The 2021-22 estimated muzzleloader harvest was 21,060 of which 1,020 were bucks and 20,040 were antlerless deer. The 2020-21 muzzleloader tally was 28,260 (1,140 bucks, 27,120 antlerless).
Within three local Wildlife Management Areas, the firearms tallies are as follows with the 2020-21 totals in parentheses and antlered deer will be represented as A and antlerless as AL:
WMU 3D: 4,700 A (6,200), and 6,300 AL (6.400).
WMU 4C: 5,700 A (7,000) and 6,400 AL (8,100).
WMU 5C: 6,600 A (8,400) and 14,700 AL (15,200).
For archery and muzzleloader specific seasons, their totals are as follows for three local WMUs:
WMU 3D: archery, 1980 A (2,670) and 1,500 AL (2,240); muzzleloader, 20 A (30) and 500 AL (760).
WMU 4C: archery, 2,870 A (3,260) and 1,750 AL (2,890); muzzleloader, 30 A (40), and 550 AL (1,010); WMU 5C: archery, 4,730 A (5,810) and 6,890 AL (7,410); muzzleloader, 70 A (90) and 810 AL (990).
Although the numbers were slightly down, Stainbrook contends that hunters were able to replicate a level of harvest that speaks to just how sustainable our deer population is here in Pennsylvania.
Beginning Saturday, April 2, anglers will be casting everything from spinners, minnows, worms, PowerBaits, marshmallows even bread, to some of the thousands of trout that have been stocked by the Pennsylvania Fish & Boat Commission for the statewide trout season opener. The season kicks off at 8 a.m. with a creel limit of five and a minimum fish length of seven inches.
After the initial in-season stockings, there will be more trout upcoming. The fleet of white commission stocking trucks will add even more trout to area waters. The stocking schedule for Lehigh County is as follows, but keep in mind not all sections of streams will be stocked on a given day:
4/4: Switzer Creek, Jordan Creek; 4/6: Jordan Creek; 4/9: Jordan Creek; 4/10: Jordan Creek; 4/12: Jordan Creek, Coplay Creek; 4/13: Swabia Creek, Little Lehigh Creek; 4/18: Little Lehigh Creek, Cedar Creek; 4/18: Little Lehigh, Cedar Creek; 4/21: Maiden Creek, Ontelaunee Creek, Pine Creek; 4/22: Coplay Creek, Trout Creek; 4/25: Jordan Creek; 4/28: Jordan Creek; 4/29: Swabia Creek, Little Lehigh Creek, Cedar Creek.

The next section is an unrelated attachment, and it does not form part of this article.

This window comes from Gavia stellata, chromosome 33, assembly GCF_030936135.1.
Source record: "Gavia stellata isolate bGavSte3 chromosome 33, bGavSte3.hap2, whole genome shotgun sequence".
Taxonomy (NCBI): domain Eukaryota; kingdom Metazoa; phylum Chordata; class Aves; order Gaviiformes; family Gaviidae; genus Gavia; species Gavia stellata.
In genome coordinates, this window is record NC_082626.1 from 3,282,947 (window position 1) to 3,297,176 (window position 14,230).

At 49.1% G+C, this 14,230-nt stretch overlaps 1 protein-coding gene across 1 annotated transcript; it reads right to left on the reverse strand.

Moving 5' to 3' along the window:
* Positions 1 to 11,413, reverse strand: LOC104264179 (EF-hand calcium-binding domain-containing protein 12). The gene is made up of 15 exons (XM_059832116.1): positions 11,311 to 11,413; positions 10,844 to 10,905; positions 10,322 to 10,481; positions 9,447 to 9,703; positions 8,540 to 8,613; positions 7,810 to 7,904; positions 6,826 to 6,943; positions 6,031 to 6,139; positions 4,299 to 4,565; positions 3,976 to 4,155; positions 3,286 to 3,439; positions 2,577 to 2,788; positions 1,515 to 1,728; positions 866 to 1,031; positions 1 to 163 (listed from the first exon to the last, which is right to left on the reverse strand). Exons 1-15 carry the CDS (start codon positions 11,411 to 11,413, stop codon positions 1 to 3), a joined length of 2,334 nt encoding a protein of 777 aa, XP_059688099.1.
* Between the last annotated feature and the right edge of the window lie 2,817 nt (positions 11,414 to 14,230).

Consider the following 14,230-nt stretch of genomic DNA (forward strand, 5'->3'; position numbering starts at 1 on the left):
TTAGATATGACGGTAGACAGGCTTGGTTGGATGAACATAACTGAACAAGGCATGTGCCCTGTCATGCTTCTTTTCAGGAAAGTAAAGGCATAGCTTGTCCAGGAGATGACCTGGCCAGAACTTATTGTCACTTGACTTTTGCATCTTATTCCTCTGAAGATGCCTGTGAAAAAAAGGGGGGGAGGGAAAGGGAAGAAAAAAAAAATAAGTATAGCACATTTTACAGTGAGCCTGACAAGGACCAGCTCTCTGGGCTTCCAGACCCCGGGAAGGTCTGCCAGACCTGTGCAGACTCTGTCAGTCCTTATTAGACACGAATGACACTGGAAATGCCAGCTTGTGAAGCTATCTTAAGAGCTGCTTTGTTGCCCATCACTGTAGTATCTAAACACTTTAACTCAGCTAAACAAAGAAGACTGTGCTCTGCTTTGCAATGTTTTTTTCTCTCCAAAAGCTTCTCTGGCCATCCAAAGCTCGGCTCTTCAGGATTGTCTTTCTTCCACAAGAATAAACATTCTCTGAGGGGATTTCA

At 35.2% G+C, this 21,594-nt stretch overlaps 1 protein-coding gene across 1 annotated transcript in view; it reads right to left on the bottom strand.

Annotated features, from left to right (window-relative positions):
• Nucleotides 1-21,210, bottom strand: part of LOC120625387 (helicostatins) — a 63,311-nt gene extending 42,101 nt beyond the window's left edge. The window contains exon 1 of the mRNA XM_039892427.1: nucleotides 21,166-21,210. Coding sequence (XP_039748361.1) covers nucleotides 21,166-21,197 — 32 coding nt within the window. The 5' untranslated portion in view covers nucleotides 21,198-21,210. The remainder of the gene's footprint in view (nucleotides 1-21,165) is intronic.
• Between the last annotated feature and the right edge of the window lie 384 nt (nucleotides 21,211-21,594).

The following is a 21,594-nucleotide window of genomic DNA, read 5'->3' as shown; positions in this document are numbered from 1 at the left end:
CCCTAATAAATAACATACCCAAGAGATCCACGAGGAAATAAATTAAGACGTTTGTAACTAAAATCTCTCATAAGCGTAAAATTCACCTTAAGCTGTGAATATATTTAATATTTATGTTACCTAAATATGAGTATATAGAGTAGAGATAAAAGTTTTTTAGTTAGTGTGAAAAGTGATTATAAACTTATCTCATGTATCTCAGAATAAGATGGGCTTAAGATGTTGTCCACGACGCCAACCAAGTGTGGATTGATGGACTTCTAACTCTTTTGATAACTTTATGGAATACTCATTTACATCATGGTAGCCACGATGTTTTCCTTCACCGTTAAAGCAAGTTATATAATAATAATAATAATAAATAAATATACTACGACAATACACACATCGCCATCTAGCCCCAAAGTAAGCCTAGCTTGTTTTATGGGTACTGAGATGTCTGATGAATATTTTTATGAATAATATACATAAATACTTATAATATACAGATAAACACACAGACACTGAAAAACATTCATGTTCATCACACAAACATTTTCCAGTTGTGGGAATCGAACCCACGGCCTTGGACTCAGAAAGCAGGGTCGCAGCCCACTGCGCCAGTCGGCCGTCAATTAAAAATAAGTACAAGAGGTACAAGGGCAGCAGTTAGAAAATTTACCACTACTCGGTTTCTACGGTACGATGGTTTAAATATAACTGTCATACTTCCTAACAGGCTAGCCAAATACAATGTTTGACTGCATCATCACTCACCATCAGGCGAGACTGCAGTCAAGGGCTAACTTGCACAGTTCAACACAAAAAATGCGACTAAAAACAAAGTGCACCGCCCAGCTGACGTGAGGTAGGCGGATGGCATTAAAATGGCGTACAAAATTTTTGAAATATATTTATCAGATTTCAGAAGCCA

Herb Gottschall, president of Lehigh Fish & Game Association, said the club stocked 64 palomino (golden rainbow) trout in the Little Lehigh and will stock another 60 there on May 1. The trout were donated by Cabela’s in Hamburg. Gottschall also said the association will hold their 100th year anniversary and trout derby on May 7 and 8 on the Little Lehigh. Further details on this will be forthcoming.
Over in Northampton County, the in-season stocking schedule is as follows:
4/4: Monocacy Creek; 4/5: Lehigh Canal; 4/7: Hokendauqua, Indian Creek; 4/11: Lehigh Canal; 4/14: Jacoby Creek, Martins Creek; 4/15: Bushkill Creek, Little Bushkill Creek; 4/19: Hokendauqua Creek; 4/20: Monocacy Creek, Saucon Creek; 4/26: Bushkill Creek; Little Bushkill Creek; 4/28: Minsi Lake; 10/13: Minsi Lake.
For mentored youth under 16, the fish commission stocked a total of 3,100 brown and rainbow trout in a three-tenth of a mile stretch of the upper Jordan Creek within the Trexler Zoo. The area runs from the ford crossing upstream to the small bridge. Again, this is for kids-only until May.
The fish commission will again include in this year’s stocking the Keystone Select Stocked Trout Waters, a program where sections of 24 streams across the state are stocked with large 14-20-inch trout that are managed under Delayed Harvest Artificial Lures Only or Miscellaneous Special Regulations. Under this program, approximately 10,000 large trout will be distributed among these streams at a rate of 175-225 per mile of stream. Veteran anglers may want to seek out these waters for exceptional size trout.
In addition to trout, there have been several reports of shad being caught in the Delaware River. As the old saying goes, when Forsythia start to bloom (which they are) and river water temperature is right, shad start their spawning trip up the Delaware and beyond.
Appearing on the Delaware River Fishing Reports Facebook page, one angler reported catching his first shad on March 20 compared to last year when he caught his first one on March 26. On the 20th, he went two for four in an hour. He caught all of them on John Augustine shad flutter spoons.
So anglers can try for trout in the morning and shad in the afternoon when Delaware River water temperatures rise.
With two weeks before the opening of trout season on April 2, and before the Mentored Youth Trout Day March 26, many anglers are itching to wet a line. Until then, you may want to try the New Jersey shore points for stripers.
According to fishing reports from On the Water Magazine, New Jersey back bays are heating up with large bass arriving around the rivers and will soon be moving into open water within the bays. The best weekend bet will be to soak bloodworms along the bay areas and there are plenty of spots so a boat is not always needed, especially during the early part of the season.
The reports indicate bloodworms were getting it done up north in the Raritan with more stripers coming in towards the end of the month. The bridges, of Ocean, Atlantic and Cape May counties have an excellent number of stripers being caught. In addition, it’s reported that some of the sedges and marshes have good access to channels or points that typically hold striped bass during this time of year. A few jumbo bloodworms or a bloodworm ball on an inline circle hook will do the trick.